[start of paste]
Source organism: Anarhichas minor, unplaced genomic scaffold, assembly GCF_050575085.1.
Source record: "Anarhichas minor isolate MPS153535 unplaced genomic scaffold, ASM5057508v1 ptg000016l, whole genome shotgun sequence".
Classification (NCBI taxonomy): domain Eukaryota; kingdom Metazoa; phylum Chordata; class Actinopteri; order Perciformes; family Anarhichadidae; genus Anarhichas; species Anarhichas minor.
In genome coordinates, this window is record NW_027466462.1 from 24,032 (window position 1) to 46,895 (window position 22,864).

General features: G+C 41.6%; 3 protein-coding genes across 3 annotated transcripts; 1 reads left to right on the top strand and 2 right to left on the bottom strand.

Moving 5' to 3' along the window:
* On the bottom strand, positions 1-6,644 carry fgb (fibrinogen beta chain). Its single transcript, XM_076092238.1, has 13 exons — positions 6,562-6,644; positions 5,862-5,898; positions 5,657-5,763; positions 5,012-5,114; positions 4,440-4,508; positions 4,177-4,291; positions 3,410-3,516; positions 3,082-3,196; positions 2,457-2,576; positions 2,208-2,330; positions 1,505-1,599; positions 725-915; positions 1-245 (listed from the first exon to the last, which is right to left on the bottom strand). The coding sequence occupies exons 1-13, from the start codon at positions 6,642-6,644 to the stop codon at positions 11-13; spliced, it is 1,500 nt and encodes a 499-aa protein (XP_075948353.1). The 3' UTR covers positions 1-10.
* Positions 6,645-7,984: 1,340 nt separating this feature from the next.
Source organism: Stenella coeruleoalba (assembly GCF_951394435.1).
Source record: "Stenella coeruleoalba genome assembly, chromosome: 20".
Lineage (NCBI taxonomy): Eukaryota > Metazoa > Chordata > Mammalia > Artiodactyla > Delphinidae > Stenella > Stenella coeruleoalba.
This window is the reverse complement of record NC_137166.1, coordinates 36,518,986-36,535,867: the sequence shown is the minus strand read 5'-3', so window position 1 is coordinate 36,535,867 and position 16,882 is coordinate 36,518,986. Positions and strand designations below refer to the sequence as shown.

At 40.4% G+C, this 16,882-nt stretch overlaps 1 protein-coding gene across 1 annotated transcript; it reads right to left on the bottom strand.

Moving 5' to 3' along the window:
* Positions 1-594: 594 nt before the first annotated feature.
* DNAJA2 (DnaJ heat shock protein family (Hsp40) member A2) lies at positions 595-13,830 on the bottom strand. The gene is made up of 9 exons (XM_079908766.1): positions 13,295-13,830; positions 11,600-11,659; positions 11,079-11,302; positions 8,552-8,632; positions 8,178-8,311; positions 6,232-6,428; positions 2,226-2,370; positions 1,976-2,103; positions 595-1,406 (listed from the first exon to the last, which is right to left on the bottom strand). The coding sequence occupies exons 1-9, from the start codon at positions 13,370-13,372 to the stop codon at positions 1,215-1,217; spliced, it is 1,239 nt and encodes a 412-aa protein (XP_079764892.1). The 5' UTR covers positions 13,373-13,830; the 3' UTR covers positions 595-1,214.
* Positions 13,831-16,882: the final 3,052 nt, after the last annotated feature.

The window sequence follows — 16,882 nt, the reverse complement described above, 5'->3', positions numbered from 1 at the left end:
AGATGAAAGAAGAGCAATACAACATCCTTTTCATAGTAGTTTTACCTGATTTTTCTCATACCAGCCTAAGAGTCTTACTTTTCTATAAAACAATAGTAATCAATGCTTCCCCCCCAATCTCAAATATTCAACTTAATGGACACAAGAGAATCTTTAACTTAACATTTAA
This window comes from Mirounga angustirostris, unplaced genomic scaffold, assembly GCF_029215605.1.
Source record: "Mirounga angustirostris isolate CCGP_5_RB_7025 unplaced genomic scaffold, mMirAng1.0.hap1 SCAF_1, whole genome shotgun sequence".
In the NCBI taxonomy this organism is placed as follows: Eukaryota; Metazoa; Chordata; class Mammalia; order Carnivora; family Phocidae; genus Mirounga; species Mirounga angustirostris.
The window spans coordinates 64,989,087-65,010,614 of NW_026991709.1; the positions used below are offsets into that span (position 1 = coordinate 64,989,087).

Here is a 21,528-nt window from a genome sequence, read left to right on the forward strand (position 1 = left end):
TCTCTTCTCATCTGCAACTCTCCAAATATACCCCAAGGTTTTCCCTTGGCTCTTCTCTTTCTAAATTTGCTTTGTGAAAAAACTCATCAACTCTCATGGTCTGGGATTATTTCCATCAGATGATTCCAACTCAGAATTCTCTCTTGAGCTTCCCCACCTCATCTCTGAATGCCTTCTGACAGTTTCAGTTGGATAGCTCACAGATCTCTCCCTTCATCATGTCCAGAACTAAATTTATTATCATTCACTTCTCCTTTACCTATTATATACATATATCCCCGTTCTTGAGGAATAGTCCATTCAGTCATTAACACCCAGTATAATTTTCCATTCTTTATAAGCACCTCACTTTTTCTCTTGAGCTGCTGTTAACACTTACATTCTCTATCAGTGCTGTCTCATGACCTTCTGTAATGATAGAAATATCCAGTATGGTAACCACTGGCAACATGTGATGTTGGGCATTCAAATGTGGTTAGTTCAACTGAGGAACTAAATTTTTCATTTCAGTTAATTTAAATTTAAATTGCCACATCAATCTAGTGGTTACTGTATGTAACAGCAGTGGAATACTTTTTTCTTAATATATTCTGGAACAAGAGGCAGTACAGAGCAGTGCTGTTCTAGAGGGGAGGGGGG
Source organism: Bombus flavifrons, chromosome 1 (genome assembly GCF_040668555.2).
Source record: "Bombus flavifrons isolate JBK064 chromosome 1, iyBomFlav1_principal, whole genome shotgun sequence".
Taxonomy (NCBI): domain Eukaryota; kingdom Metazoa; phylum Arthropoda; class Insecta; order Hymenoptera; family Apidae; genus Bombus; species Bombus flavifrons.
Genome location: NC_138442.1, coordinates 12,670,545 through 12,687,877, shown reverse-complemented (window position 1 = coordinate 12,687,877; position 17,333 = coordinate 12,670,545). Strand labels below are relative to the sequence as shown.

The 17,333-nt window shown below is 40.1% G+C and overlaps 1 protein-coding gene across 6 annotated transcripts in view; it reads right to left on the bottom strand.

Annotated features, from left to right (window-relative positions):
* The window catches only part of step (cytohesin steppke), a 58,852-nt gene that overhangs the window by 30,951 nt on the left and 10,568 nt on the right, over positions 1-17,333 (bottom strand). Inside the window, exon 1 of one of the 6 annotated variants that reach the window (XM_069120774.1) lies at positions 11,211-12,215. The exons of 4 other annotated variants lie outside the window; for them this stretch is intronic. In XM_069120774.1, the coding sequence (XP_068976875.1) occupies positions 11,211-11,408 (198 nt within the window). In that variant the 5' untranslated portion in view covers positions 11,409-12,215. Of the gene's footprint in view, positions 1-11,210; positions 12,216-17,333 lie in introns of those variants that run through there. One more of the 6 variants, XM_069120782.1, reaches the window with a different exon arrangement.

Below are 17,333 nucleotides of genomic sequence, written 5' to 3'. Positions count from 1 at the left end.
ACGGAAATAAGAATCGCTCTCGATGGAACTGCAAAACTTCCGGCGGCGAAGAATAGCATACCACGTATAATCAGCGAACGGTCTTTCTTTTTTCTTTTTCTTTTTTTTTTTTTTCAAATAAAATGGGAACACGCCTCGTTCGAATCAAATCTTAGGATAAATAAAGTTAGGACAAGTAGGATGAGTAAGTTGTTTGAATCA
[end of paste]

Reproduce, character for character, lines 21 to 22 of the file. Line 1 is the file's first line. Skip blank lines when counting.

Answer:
Source record: "Mirounga angustirostris isolate CCGP_5_RB_7025 unplaced genomic scaffold, mMirAng1.0.hap1 SCAF_1, whole genome shotgun sequence".
In the NCBI taxonomy this organism is placed as follows: Eukaryota; Metazoa; Chordata; class Mammalia; order Carnivora; family Phocidae; genus Mirounga; species Mirounga angustirostris.